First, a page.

Company news in brief
12 February 2020 | Business
Eskom's urgent bid for larger electricity tariff increases was rejected by the Pretoria High Court on Monday, in a fresh setback for the cash-strapped South African power utility.
Eskom lodged an urgent application with the court for a tariff increase of 16.6% from April and a rise of 16.7% from April 2021 to compensate for what it said was an error by energy regulator Nersa.
On Monday the court ruled that the utility had failed to prove that its dispute with Nersa was urgent, meaning that Eskom will now likely face months of court hearings as it argues its case with the regulator.
Eskom believes Nersa miscalculated its tariffs for the financial years beginning in 2019 to 2021 by treating R69 billion of bailouts which the utility has been promised as revenue.
Last year Nersa set Eskom's tariff rises at 9.4% for 2019/20, 8.1% for 2020/21 and 5.2% for 2021/22. – Nampa/Reuters
Google cancels African wind farm deal
Google's plans to buy a 12.5% stake in Africa's largest wind farm have been cancelled after delays to the project, Danish wind turbine maker Vestas said on Monday.
The 310 megawatt (MW) Lake Turkana wind farm in Kenya was initially set for completion 2017, after which Google had committed to buy the stake from Vestas.
But the delay led to the cancellation of the deal with Google in 2019, Vestas said.
"Due to delays relating primarily to the transmission line, the Vestas agreement with Google was canceled in 2019," a Vestas spokesman told Reuters, adding that it was in talks with other potential buyers of the stake.
Google was not immediately available for comment. – Nampa/Reuters
Michelin sees softer 2020 income
French tyre maker Michelin forecast on Monday a slightly lower operating income in 2020, saying the forecast did not include the systemic effect of the coronavirus crisis in China.
The Paris-based company, which restarted operations in its three factories in China on Monday morning, also forecast a free cash flow of more than 1.5 billion euro, also without accounting for the epidemic's effects.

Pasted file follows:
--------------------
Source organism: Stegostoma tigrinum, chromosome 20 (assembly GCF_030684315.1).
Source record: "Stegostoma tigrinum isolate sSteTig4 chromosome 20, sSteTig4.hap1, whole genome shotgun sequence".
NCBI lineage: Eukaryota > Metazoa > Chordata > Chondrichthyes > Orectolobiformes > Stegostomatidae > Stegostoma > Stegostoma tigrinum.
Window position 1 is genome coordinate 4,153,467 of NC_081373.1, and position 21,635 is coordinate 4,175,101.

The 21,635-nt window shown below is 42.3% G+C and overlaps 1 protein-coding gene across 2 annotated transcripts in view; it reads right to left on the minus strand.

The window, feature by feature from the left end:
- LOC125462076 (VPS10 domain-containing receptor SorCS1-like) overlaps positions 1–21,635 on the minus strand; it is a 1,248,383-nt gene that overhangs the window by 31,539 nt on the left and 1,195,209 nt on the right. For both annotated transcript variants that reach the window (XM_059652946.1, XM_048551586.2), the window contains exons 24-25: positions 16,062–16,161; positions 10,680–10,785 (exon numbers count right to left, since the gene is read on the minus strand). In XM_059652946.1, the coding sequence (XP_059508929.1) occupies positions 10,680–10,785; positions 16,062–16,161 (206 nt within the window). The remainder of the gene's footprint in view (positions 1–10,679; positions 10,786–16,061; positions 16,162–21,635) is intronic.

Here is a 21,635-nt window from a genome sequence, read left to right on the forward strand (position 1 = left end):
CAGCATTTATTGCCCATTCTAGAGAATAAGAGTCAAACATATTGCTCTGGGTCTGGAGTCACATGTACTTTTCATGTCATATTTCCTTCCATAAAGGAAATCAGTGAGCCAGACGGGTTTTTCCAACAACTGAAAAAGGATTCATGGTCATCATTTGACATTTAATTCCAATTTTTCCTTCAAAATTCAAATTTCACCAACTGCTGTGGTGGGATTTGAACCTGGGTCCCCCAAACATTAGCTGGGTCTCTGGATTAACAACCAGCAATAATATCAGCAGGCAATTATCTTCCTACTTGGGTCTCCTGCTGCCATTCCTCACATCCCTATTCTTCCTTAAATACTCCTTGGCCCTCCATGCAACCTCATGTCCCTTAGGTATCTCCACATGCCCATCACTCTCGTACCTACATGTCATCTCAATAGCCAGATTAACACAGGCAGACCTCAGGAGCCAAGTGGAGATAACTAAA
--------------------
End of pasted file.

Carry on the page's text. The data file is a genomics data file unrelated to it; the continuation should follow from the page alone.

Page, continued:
Michelin reported a 2019 segment operating income of 3.01 billion euro in 2019, up 179 million euro at constant exchange rates, and roughly in line with analysts' estimates of 3.02 billion euro.
The group said volumes fell 1.2%, in line with overall markets, while its structural free cash flow beat guidance at 1.62 billion euro.
Michelin said it expected a slight decline in its 2020 passenger car and light truck tyre markets, while truck and off-road tyre markets should continue to soften. – Nampa/Reuters
Nissan wants Ghosn to repay
Nissan informed a Dutch court on Monday that it would request that former boss Carlos Ghosn repay the compensation he received from its Dutch-based joint venture with Mitsubishi, a source close to the Japanese carmaker said.
Ghosn used a joint venture between Nissan and Mitsubishi to grant himself a salary and bonus worth 7.3 million euro without the knowledge of the companies' boards, lawyers for the firms said at an earlier court hearing.
Nissan would seek a refund on the basis that the compensation was not properly authorised, the source said.
Ghosn has repeatedly denied any wrongdoing and one of his attorneys said on Monday that allegations of unknown or unjust payments were unfounded. – Nampa/Reuters
Alibaba offers loans to virus-hit firms
Alibaba Group Holdings said on Monday its affiliate Ant Financial's MYBank unit would offer 20 billion yuan (US$2.86 billion) in loans to companies in China in light of the coronavirus outbreak, with preferential terms for Hubei firms.
It said 10 billion yuan will be made available for firms in Hubei, the central Chinese province that is the epicentre of the outbreak. They will be offered one year loans on a zero interest rate basis for the first three months and a 20% discount on rates for the remaining nine months.
Firms across China can also get access to another 10 billion yuan of one-year loans, on which interest rates will be discounted by 20%, it added.
Workers were returning to offices and factories around China on Monday as the government eased some restrictions on working during a coronavirus epidemic that has killed more than 900 people, most of them on the mainland.
Chinese regulators have urged banks to lower the interest rates and extend loans to targeted companies that have been affected by the outbreak. – Nampa/Reuters
ABC: Oscar ratings fall to all-time low
The US television audience for Sunday’s Academy Awards fell to an all-time low, reflecting an industry-wide trend away from broadcast TV.
The Oscars audience dropped 20% from a year ago, to an average TV audience of 23.6 million total viewers, according to Walt Disney Co-owned ABC, citing data from Nielsen.
The average unit cost for a 30-second TV ad during the ceremony ranged from US$1 689 300 to US$2 272 900, according to the research firm SQAD. ABC owns broadcast rights for the Oscars through 2028. – Nampa/Reuters